Thomas M. DeChiara is a man of many passions. The co-owner of Westchester Laser Associates in Rye Brook with a Ph.D. in molecular biology from Columbia University, DeChiara spent 20 years using stem cells to make genetic mutations in mice for drug research at Regeneron Pharmaceuticals Inc. in Tarrytown.
His self-styled “man cave” of a cottage in Harrison is decorated with his personal pursuits. A keyboard and musical notations off the dining area are testaments to his interest in Mozart — though he plays only with his right hand. A golf bag and a rack of golf balls stand at attention in the living area. “Star Trek” memorabilia attests to his fondness for the original series. (None of the sequels need apply to this Trekkie, who named his Golden Retriever “Captain” after the series’ main character, Capt. James T. Kirk.)
But the dominant theme in his Northern home — DeChiara also has a place in North Carolina — and among his avocations is his love of Thoroughbreds, particularly winners of the Triple Crown races, as seen in his collection of some 50 baseball caps and more than 20 photographs, prints and paintings.
“They’re such beautiful animals,” he says, “and it’s fun to go to the breeding farms. They parade them around and you can see them up close and pet them.”
DeChiara became interested in horseracing — he’ll place a bet only on the big races — at the right moment. It was 1978, the year after Seattle Slew captured the Triple Crown and five years after Secretariat’s stunning trifecta, and Affirmed was vying with Alydar to become the ’70s’ third Crown winner. Like many great pairs of rivals — Ali and Frazier, Phelps and Lochte, Nadal and Djokovic — they were temperamental opposites, with Affirmed the laidback yin to Alydar’s high-strung yang. But they shared a fate for running and a lineage that wound its way through the great Native Dancer back to the legendary Man o’ War, perhaps the greatest racehorse America ever produced. (Technically, Alydar and Affirmed were uncle and nephew, Alydar being Native Dancer’s grandson and Affirmed, his great-grandson.) Though Affirmed would best Alydar seven out of 10 times — including the taut Triple Crown races of the Kentucky Derby, the Preakness and the Belmont Stakes — Alydar earned his share of admirers in becoming the only horse to finish second in all three Crown battles. Among those admirers is DeChiara, who notes that Alydar was the greater stud. And indeed, his descendants include sons Alysheba, who won the 1987 Kentucky Derby and Preakness, and Easy Goer, who deprived Sunday Silence of the Triple Crown in the 1989 Belmont Stakes.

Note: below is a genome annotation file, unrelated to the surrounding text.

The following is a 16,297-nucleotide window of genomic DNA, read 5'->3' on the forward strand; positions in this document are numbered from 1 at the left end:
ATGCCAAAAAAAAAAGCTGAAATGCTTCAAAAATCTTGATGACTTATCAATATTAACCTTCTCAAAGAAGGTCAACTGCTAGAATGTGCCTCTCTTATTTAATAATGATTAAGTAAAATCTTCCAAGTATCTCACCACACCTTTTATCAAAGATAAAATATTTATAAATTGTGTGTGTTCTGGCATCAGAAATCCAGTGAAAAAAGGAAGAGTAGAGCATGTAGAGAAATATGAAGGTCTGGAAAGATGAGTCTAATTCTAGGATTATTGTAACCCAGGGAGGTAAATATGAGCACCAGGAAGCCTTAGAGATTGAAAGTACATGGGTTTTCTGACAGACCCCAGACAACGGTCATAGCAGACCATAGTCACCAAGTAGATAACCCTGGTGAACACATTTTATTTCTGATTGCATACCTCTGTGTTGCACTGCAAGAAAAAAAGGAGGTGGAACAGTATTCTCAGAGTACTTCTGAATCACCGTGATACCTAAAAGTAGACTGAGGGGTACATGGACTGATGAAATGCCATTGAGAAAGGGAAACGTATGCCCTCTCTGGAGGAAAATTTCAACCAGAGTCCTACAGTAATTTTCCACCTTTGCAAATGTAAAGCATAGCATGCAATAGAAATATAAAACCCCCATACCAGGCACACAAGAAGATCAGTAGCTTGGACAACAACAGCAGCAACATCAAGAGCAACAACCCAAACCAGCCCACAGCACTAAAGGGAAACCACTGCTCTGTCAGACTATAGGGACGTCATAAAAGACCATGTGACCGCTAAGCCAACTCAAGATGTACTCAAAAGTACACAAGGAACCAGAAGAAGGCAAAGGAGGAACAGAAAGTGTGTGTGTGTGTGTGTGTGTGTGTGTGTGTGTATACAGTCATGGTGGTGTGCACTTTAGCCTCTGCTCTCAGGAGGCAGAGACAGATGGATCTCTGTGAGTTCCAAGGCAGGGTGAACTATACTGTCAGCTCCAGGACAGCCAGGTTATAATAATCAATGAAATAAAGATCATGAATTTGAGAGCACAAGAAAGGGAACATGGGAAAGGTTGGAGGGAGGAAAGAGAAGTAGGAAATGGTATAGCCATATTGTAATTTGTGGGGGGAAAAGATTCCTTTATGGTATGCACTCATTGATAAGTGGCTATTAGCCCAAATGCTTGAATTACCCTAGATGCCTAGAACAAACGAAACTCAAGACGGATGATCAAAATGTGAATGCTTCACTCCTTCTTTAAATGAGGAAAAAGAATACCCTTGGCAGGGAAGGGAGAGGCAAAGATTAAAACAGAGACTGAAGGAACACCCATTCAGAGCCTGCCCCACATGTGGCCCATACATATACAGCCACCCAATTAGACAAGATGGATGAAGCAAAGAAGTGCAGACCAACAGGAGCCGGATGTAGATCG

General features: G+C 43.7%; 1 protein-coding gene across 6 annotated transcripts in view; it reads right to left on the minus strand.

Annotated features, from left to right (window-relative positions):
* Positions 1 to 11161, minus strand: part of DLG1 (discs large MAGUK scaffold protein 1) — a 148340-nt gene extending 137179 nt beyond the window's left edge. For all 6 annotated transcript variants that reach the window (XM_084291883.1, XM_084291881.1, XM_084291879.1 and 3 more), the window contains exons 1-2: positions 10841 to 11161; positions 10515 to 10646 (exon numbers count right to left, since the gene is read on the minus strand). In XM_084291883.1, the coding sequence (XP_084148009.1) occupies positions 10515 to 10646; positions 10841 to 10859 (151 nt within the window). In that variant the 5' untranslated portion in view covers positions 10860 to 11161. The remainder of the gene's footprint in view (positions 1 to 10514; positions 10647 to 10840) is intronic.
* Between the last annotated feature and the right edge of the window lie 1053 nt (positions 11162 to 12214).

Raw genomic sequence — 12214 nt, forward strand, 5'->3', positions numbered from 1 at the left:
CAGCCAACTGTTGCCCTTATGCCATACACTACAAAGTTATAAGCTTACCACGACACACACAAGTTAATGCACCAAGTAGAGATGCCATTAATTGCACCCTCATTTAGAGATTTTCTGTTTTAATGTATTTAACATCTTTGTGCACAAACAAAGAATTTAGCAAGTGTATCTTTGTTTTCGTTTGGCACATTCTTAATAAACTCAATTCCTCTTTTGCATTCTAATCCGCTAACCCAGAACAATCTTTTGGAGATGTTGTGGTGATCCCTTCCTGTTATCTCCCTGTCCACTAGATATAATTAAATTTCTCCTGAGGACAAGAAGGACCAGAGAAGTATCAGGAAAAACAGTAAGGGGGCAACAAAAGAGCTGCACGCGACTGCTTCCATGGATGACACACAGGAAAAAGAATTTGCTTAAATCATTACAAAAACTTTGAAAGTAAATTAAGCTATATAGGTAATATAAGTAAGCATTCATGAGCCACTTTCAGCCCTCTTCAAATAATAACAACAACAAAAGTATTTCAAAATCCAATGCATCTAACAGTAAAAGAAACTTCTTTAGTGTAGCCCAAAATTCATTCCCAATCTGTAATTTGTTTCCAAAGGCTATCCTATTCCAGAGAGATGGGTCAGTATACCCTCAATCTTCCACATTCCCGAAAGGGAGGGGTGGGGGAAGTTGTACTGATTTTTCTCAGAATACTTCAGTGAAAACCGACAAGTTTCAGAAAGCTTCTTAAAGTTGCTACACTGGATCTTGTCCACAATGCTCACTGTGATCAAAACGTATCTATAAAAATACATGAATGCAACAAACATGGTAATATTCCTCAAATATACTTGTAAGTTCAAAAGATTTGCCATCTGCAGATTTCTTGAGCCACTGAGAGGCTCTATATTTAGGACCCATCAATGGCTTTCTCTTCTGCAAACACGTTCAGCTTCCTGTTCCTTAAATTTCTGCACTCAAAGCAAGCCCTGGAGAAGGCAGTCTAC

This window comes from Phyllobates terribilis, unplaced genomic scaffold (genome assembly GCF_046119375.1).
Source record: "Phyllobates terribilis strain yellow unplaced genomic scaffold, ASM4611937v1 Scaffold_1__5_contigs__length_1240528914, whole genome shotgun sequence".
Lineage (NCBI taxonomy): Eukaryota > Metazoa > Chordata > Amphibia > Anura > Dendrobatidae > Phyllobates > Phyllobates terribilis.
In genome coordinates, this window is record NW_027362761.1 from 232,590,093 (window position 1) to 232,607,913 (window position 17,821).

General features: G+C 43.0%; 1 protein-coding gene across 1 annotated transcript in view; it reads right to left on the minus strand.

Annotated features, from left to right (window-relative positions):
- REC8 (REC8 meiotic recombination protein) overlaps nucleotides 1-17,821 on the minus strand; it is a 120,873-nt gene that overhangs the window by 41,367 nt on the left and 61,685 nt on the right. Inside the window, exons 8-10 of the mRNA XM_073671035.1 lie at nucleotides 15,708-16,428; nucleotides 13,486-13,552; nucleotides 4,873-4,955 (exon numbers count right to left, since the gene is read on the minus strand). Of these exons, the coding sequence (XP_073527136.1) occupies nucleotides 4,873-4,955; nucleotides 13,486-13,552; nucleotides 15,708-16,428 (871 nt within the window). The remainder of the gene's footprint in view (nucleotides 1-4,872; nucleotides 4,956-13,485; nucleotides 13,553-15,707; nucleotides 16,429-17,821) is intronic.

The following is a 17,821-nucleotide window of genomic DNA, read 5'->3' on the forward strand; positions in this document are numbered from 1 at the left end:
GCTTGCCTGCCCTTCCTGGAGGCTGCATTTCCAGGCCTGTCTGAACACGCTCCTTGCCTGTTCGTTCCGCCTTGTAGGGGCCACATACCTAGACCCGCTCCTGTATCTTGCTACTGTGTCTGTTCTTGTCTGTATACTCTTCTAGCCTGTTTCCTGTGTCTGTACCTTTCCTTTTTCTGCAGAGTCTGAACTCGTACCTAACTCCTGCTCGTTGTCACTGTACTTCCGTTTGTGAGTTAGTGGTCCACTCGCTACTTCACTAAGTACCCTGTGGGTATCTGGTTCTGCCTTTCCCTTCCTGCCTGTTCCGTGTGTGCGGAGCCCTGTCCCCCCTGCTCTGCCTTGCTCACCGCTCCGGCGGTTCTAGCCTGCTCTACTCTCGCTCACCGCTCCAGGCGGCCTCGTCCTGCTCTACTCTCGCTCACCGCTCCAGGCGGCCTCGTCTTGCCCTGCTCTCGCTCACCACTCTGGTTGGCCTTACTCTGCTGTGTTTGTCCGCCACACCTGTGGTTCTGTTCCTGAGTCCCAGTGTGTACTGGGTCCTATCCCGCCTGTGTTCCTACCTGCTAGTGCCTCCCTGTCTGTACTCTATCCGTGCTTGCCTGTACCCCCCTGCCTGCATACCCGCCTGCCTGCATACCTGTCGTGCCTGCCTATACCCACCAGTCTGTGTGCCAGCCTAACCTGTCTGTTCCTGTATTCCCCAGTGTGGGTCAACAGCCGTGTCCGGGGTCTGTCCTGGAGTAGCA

Alydar was euthanized in 1990 after breaking a leg in mysterious circumstances that many believe had to do with insurance. Affirmed was euthanized in 2001 after developing laminitis — which is what Secretariat succumbed to as well. But the rivals live on in an image to the left of DeChiara’s fireplace — coming home in the Belmont, neck and neck, framed by the past, frozen in time.
It would be 38 long years before American Pharoah galvanized the horse world and American culture with his Triple Crown magic last summer. (The Pharoah — whom DeChiara calls “a professional” — will soon grace his man cave in the form of a print by equine artist Michael Geraghty.) But DeChiara’s love for the sport was off and running — taking him from Aqueduct Racetrack to Santa Anita Park and into the past. That’s DeChiara posing with the statue of Seabiscuit at Santa Anita, and Seabiscuit — the little horse that lit a nation during the dark days of the Great Depression — in a rare black-and-white photograph that shows him flying around the track with jockey George Woolf, all four legs off the ground at once. This gift to DeChiara from the Seabiscuit Heritage Foundation is dated Oct. 26, 1938 — a week before the horse’s “Match of the Century” at Pimlico Race Course, home of the Preakness, against the vaunted 1937 Triple Crown winner, War Admiral. As with Affirmed and Alydar, there was a strong blood tie between the Admiral and Seabiscuit, the son and grandson of Man o’ War respectively. Though the fast-starting Admiral was considered a lock to win, steady, persistent Seabiscuit gained the day.
Such is DeChiara’s collection: Each picture tells a story of these epic characters, and each holds a memory. There are his Moneighs — actual paintings by champion horses auctioned to support their less fortunate brethren — by Giacomo and Ten Most Wanted. (Think Abstract Expressionism with horseshoe signatures.) They’re right next to a handicap sheet that shows the field for the 2005 Kentucky Derby in which Giacomo was a long shot, along with Closing Argument, and Afleet Alex, the favorite. Sure enough, Giacomo won, Closing Argument placed and Afleet Alex showed. DeChiara was there at Churchill Downs, sitting next to a man who got it right, winning more than $133,000. DeChiara accompanied the man to collect his winnings and listened as the cashier told the man, who wanted cash, that “this was going to take some time.”
Perhaps DeChiara’s collection can best be summed up by his Geraghty print, “Memories of Legends,” which depicts the faint outline of Secretariat, Slew, Man o’ War, Citation and other champs in a race for the ages. So many ghosts.
But DeChiara is already looking ahead to the showdown between Mohaymen, the best of the East, versus Nyquist, the best of the West, in the Florida Derby April 2, a preview of the Kentucky Derby.
Sounds as if it’s time for more artwork. And more memories.